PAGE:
Wizard of Oz: “As for you, my galvanized friend, you want a heart. You don’t know how lucky you are not to have one. Hearts will never be practical until they can be made unbreakable.”
Tin Man: “But I still want one.”
* * * * * *
ONE: At the grocery store, longingly pet beckoning bags of candy corn. Let recent dentist’s warnings and a cavity propel you onward, empty-handed.
TWO: Teach college English at an under-performing, low-income high school. Try to crack the pecans that are ten sleepy, bored heads entrusted to you in the early mornings. Offhandedly agree to attend one of their football games, then be surprised at how quickly you can fall in love. These classroom slouchers are in the band, on the dance team, in the crowd, and despite the fact that only a handful of families show up for support, and the football team loses, your students’ pride is unmistakable.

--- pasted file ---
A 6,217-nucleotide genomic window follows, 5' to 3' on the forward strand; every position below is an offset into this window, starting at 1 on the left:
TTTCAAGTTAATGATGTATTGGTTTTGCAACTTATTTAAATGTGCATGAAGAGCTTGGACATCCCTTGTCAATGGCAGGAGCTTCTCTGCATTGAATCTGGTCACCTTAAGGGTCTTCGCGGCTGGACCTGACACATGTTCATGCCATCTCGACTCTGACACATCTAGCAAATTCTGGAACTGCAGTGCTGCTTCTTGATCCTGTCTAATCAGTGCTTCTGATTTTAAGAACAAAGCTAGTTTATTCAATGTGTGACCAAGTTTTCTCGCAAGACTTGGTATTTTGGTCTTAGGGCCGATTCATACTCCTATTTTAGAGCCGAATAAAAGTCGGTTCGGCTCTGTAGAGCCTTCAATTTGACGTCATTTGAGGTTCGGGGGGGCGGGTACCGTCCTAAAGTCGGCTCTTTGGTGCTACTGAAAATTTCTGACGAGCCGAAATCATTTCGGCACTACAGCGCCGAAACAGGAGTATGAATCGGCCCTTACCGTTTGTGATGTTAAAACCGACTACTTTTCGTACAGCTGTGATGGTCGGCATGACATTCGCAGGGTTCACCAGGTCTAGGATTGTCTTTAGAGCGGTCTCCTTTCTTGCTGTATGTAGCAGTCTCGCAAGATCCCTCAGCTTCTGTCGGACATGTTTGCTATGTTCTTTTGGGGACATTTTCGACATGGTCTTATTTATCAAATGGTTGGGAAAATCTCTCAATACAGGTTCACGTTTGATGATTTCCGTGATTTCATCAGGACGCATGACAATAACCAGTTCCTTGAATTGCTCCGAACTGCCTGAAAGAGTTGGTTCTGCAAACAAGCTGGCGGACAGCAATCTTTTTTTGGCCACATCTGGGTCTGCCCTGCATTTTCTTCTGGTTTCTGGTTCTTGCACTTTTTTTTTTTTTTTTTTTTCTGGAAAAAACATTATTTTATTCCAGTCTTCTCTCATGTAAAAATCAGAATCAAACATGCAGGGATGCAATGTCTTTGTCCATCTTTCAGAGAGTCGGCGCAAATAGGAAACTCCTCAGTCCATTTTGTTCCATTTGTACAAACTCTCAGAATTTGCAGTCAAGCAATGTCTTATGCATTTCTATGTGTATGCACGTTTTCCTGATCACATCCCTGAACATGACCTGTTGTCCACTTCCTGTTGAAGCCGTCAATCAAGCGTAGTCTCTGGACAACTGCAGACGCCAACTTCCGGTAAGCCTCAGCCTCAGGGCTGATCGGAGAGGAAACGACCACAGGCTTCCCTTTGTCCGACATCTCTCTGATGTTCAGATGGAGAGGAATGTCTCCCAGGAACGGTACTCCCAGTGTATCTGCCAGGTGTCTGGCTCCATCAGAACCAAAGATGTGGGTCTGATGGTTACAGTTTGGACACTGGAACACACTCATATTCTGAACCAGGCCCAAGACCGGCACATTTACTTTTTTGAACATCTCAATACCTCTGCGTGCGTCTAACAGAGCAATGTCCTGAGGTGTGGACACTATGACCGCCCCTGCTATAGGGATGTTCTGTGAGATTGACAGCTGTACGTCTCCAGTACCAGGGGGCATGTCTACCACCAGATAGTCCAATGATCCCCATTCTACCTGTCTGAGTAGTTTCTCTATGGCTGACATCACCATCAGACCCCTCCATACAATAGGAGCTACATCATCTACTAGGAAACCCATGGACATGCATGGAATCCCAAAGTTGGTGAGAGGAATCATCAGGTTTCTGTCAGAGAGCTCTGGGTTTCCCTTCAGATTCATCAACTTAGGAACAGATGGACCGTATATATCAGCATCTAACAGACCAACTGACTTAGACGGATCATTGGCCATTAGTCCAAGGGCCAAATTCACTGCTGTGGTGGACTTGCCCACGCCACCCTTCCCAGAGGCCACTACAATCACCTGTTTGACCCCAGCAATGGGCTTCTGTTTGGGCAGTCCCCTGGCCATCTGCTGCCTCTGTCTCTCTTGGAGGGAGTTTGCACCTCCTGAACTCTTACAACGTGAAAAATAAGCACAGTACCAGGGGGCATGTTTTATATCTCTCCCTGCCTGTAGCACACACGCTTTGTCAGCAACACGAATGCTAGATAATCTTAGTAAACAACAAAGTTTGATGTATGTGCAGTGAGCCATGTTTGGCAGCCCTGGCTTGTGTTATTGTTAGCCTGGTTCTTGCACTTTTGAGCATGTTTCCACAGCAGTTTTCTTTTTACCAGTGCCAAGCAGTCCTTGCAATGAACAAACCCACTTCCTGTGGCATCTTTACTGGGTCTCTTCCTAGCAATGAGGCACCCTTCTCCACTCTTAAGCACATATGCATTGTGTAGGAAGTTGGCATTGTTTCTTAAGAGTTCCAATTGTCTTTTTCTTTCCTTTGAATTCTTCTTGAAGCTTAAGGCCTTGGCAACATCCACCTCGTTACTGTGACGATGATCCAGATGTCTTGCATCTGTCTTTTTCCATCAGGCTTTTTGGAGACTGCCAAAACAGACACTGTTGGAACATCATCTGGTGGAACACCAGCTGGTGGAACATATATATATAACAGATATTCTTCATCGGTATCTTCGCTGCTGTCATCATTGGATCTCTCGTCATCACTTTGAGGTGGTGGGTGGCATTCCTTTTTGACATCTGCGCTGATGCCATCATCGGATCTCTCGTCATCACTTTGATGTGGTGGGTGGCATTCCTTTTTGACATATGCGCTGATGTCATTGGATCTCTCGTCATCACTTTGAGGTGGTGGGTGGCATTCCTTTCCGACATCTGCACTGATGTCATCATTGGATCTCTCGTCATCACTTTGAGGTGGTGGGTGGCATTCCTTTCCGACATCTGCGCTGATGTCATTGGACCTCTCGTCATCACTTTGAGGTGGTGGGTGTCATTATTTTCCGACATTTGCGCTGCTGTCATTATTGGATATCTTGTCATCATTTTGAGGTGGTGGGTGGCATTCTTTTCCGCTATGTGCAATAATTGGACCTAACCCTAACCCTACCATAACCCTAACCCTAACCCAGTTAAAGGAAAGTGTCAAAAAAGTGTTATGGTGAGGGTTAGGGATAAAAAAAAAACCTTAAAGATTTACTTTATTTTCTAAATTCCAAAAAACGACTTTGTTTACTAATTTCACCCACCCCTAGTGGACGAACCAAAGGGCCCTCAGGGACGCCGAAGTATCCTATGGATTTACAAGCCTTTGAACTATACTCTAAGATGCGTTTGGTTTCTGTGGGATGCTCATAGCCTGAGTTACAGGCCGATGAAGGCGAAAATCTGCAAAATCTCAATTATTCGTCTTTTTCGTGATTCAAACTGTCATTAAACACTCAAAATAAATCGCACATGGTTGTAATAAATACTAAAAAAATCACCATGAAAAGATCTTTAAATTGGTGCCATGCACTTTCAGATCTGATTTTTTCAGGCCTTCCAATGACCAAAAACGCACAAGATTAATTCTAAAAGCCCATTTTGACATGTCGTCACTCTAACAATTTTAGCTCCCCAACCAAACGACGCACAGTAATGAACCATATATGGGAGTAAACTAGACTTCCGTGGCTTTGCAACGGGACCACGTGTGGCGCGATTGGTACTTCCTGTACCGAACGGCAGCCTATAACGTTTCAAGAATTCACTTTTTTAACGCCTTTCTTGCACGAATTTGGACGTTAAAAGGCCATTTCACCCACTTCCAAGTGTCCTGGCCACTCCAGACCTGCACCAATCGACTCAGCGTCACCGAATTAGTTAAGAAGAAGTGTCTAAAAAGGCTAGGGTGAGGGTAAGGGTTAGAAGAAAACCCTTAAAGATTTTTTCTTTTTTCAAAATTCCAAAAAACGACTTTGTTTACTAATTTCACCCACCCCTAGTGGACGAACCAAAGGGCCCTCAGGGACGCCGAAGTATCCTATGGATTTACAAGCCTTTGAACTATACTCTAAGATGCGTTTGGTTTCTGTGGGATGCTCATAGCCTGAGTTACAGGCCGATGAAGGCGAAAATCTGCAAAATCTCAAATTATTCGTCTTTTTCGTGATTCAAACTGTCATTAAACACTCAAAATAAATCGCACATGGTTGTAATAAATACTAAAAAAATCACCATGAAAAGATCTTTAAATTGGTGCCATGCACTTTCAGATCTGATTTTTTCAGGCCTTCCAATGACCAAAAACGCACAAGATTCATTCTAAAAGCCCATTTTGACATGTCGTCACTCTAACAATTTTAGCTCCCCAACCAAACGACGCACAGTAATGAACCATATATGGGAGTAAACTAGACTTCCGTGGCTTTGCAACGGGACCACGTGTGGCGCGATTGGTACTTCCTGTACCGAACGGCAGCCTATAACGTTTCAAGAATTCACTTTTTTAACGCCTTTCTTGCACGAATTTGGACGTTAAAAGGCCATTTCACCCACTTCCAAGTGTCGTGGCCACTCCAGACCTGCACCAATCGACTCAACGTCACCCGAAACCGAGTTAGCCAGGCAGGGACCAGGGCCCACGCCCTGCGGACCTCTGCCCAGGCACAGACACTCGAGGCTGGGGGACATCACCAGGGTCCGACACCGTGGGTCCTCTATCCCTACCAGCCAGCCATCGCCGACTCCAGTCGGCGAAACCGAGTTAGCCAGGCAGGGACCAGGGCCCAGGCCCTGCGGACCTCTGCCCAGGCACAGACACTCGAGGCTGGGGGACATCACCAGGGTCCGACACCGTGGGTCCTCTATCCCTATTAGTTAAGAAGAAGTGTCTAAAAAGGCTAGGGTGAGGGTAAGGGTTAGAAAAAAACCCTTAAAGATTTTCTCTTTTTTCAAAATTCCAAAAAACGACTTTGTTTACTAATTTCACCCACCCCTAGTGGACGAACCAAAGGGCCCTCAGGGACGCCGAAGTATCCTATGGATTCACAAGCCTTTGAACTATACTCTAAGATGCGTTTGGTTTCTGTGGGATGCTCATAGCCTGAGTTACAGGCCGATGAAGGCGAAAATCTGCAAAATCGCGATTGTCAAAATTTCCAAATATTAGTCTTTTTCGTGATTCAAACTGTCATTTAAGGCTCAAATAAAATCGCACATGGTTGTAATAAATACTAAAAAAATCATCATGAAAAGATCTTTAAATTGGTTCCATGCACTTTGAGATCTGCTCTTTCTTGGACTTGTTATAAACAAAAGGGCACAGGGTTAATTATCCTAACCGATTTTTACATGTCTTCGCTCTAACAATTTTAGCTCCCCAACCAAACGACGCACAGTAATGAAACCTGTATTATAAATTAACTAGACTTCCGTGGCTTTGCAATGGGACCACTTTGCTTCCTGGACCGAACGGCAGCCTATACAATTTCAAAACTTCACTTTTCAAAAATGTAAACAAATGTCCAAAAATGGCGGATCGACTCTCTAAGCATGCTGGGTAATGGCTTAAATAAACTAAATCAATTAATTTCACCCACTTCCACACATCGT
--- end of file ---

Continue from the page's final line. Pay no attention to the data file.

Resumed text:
Watch them compete against the most affluent boarding school kids in the city. Huddle in the wet metal stands and suddenly start crying because the disparity is overwhelming. Chest-crushing. When the boarding school team gloatingly fires a jolting cannon shot after every touchdown, and startled spectators around you scream, try to quell the thick anger that rises. The truth is, you will never have been so angry and it’s a purple rage that doesn’t fully make sense.
THREE: Spend nearly three years with someone good and true, then part ways because your visions of the future are just too different. Remember when you had nicknames, a song, a routine. You’ve been through this forest before, so you know how to be thankful for something even as it becomes past tense. Fervently believe it was worth everything.
FOUR: Be far away from family. Think of scattered brothers, and the darling nieces and nephews growing up in an eye blink. Imagine what you will all talk about when you’re old, and how much you don’t know how to say now. When you were little you couldn’t have imagined that something as ordinary as love comes with so many question marks.
FIVE: Cling to the truth, like a lifeboat made of marshmallows, that there are far worse things to have inside your rib cage than a broken heart — an immovable one, for example. Or Ebola. Every crease is the chance to be braver, and a little more pliable. How else would we be folded into envelopes bearing love letters to the world?